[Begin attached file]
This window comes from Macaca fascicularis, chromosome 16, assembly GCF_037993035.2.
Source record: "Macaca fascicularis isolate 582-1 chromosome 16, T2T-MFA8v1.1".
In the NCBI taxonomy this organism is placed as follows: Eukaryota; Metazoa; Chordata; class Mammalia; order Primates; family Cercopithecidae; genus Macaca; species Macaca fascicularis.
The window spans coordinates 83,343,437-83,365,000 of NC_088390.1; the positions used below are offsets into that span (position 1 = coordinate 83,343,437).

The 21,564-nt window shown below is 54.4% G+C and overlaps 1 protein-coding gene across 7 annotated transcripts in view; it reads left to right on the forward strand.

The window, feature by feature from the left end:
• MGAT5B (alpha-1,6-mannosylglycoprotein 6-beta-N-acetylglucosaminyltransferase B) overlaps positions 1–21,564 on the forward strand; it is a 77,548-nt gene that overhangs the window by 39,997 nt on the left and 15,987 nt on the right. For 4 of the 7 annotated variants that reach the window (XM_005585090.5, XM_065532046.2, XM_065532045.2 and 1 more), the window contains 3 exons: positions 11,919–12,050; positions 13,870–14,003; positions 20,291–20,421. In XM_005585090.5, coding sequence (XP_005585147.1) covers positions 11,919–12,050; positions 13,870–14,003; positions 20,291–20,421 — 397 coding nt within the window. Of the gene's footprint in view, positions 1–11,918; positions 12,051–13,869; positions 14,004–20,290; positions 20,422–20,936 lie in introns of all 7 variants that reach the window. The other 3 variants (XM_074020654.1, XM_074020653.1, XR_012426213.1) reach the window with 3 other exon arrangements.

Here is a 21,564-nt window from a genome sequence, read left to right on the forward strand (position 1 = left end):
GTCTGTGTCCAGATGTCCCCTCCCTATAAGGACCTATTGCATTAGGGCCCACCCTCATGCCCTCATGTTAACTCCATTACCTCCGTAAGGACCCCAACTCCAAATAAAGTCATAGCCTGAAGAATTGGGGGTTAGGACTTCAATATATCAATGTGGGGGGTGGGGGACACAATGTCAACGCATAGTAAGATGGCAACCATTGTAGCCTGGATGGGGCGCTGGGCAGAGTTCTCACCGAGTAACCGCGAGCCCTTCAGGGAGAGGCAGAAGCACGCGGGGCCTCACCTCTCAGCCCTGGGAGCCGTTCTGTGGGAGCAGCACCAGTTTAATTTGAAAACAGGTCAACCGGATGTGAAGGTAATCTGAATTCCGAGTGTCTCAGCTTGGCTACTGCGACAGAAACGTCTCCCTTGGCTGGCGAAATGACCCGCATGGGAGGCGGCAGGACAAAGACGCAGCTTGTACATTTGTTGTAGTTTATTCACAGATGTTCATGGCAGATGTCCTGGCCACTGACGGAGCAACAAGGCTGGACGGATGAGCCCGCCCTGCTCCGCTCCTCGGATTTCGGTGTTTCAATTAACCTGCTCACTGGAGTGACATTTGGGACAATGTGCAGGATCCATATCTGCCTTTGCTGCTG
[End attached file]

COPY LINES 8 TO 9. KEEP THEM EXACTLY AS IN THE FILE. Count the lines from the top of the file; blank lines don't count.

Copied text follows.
Here is a 21,564-nt window from a genome sequence, read left to right on the forward strand (position 1 = left end):
GTCTGTGTCCAGATGTCCCCTCCCTATAAGGACCTATTGCATTAGGGCCCACCCTCATGCCCTCATGTTAACTCCATTACCTCCGTAAGGACCCCAACTCCAAATAAAGTCATAGCCTGAAGAATTGGGGGTTAGGACTTCAATATATCAATGTGGGGGGTGGGGGACACAATGTCAACGCATAGTAAGATGGCAACCATTGTAGCCTGGATGGGGCGCTGGGCAGAGTTCTCACCGAGTAACCGCGAGCCCTTCAGGGAGAGGCAGAAGCACGCGGGGCCTCACCTCTCAGCCCTGGGAGCCGTTCTGTGGGAGCAGCACCAGTTTAATTTGAAAACAGGTCAACCGGATGTGAAGGTAATCTGAATTCCGAGTGTCTCAGCTTGGCTACTGCGACAGAAACGTCTCCCTTGGCTGGCGAAATGACCCGCATGGGAGGCGGCAGGACAAAGACGCAGCTTGTACATTTGTTGTAGTTTATTCACAGATGTTCATGGCAGATGTCCTGGCCACTGACGGAGCAACAAGGCTGGACGGATGAGCCCGCCCTGCTCCGCTCCTCGGATTTCGGTGTTTCAATTAACCTGCTCACTGGAGTGACATTTGGGACAATGTGCAGGATCCATATCTGCCTTTGCTGCTG